There is probably nothing more futile for a celebrity to attempt than changing their name.
For millions of us, despite their best efforts to the contrary, Puff Daddy is still Puff Daddy, Prince is still Prince and Posh Spice will forever be Posh Spice.
So I can’t have been alone in doing something of a double take when I saw the headlines declaring that Victoria Beckham—I’m trying here—was at the U.N. last week, addressing that mighty body on HIV issues.
For Posh has been named the new Goodwill Ambassador for UNAIDS, the U.N.’s HIV charity, and will be campaigning on HIV issues on behalf of the U.N.
Is she an expert on AIDS? Decidedly not. And at a press conference in New York on Thursday, she addressed potential critics on that score head on by saying that the reason behind her appointment was simply because, “For some reason people will listen to me.”
She has a point.
As depressing as it may be that even an allegedly sober and bureaucratic body like the U.N. is a card-carrying member of the cult of celebrity worship, the reality is that while the percentage of adults infected with HIV in southern Africa is rapidly approaching (and in places exceeds) 25 percent, the vast majority of the rest of the world steadfastly refuses to care.
Can Victoria change that? Maybe. The U.N. has actually been using “celebrity ambassadors” with sometimes positive results since the 1950s, when the Broadway star Danny Kaye was recruited to promote children’s rights.
Since then, a seemingly endless parade of stars have been buttonholed by the U.N. to highlight various issues.
Muhammed Ali campaigned on poverty, Michael Douglas on small arms control and Victoria’s erstwhile bandmate Geri “Sporty Spice” Halliwell promoted safe sex to teenage girls in the Philippines—where the Spice Girls were even more famous than they ever were at home. Fergie almost landed a U.N. role until the offer was swiftly dropped, amid rumours both of pressure from Buckingham Palace.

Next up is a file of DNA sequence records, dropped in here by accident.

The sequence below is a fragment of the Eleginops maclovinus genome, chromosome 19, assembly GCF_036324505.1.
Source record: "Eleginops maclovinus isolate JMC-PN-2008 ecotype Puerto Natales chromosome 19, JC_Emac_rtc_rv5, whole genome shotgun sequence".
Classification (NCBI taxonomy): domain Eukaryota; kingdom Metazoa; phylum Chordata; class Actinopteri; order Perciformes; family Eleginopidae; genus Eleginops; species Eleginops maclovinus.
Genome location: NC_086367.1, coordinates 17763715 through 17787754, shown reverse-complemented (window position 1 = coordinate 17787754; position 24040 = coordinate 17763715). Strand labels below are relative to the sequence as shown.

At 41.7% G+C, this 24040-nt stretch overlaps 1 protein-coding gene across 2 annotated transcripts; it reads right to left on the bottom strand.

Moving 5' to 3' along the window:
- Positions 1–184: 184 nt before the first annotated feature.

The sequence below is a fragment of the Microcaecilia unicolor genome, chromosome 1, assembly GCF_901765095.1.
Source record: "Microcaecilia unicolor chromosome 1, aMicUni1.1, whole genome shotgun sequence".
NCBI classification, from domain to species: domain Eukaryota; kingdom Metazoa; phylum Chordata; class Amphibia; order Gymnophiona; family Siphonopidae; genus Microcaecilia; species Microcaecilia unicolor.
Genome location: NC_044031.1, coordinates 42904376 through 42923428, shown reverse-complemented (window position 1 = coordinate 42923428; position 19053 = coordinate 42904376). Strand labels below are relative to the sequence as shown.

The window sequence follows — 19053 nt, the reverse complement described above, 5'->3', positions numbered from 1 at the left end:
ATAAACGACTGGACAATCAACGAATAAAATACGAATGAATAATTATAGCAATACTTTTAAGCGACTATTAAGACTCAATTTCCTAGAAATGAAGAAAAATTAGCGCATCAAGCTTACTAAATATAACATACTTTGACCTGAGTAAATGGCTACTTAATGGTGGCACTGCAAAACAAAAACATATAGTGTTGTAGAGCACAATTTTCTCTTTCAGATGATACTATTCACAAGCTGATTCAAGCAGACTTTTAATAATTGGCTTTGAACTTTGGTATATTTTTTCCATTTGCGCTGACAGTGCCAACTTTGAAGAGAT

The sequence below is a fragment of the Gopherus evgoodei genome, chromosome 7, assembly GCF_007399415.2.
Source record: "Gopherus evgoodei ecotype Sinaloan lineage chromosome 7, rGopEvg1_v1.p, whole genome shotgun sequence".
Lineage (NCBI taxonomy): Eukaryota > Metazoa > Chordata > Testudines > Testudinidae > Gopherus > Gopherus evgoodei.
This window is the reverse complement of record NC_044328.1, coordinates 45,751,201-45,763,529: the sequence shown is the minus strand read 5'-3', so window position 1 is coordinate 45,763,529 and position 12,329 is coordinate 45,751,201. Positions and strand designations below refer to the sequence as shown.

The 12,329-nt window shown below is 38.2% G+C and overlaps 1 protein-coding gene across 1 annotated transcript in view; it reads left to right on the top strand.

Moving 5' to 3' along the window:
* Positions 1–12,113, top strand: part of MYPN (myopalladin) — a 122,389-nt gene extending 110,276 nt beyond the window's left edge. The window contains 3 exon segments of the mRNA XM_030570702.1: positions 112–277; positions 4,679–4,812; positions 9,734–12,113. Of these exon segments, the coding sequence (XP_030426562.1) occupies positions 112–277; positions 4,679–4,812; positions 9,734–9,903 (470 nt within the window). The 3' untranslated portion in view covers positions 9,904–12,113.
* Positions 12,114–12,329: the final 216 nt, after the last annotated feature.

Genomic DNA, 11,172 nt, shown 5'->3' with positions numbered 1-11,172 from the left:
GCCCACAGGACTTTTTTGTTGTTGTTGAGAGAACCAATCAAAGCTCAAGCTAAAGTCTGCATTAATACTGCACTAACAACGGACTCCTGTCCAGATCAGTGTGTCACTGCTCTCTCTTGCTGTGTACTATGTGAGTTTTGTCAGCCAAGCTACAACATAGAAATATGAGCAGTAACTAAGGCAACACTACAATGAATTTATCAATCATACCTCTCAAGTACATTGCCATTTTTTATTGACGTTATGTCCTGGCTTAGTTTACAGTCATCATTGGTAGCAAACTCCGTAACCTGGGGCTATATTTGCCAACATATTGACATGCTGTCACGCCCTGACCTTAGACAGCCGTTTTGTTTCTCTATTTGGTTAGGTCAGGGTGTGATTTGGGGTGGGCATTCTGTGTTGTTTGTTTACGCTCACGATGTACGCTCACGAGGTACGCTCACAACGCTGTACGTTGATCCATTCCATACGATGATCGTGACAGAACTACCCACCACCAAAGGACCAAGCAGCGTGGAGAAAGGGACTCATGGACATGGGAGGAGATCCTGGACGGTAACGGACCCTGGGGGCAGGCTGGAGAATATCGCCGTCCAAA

I’m not convinced, personally, that the charms of Posh Spice are exactly what is needed to make the world care about the HIV epidemic again, but journalism can make a cynic of anyone. I hope she can prove me wrong, and hats off to her for trying.
But what is not in doubt is that being appointed a U.N. goodwill ambassador is yet another remarkable staging post on Posh’s extraordinary journey from middle-class girl-next-door to global icon.
Victoria Adams was born to middle-class parents in the affluent county of Hertfordshire. Like millions of other girls around the world, she decided she wanted to be a performer after becoming addicted to the series Fame.
Unlike the rest of us, she actually did it.
In 1993, at the age of 19, she saw an advertisement in the UK theatrical paper The Stage looking for girls who were “street smart, extrovert, ambitious and able to sing and dance” which ultimately led to the creation of the Spice Girls. The group’s first single was called “Wannabe” and went to No. 1 in the United Kingdom and United States—and another 29 countries to boot. It was the July 1996 issue of the British music magazine Top of the Pops which gave the girls their monikers.
By the time they hung up their Union Jack dresses in 2000, the Spice Girls had sold over 55 million records worldwide.
And while Spices Scary, Sporty, Ginger and Baby drifted into a life of post-pop flotsam, it turned out that the Spice Girls was only the first act of Posh’s story.
She married the most celebrated English footballer of his generation, David Beckham, in 1999, and as a result of a decade and a half of canny marketing, including a significant stint spent living and working in America, the couple’s joint wealth is now estimated at a staggering £380 million.
Posh is the brains behind the business. David is lovely, but, people who have worked with him have told me over the years, a bit thick.
Slightly to everyone’s surprise, Posh has been extremely successful with her “Victoria Beckham” label, which has found favor with the fashion world, and she opened her first eponymous store in London last week—Victoria missed the grand opening to be at the U.N., so David went along in her place.
The Dover Street store is a dream in polished concrete, where the cheapest item on sale is a silver Victoria Beckham embossed keyring, ringing up at a very spicy £165.
Despite the profusion of products, the star—as the U.N. clearly knows—will always be Posh herself.
And if Posh really can help reduce the incidence of HIV in sub-Saharan Africa, then even Angeline Jolie herself will be forced to sit up and take note.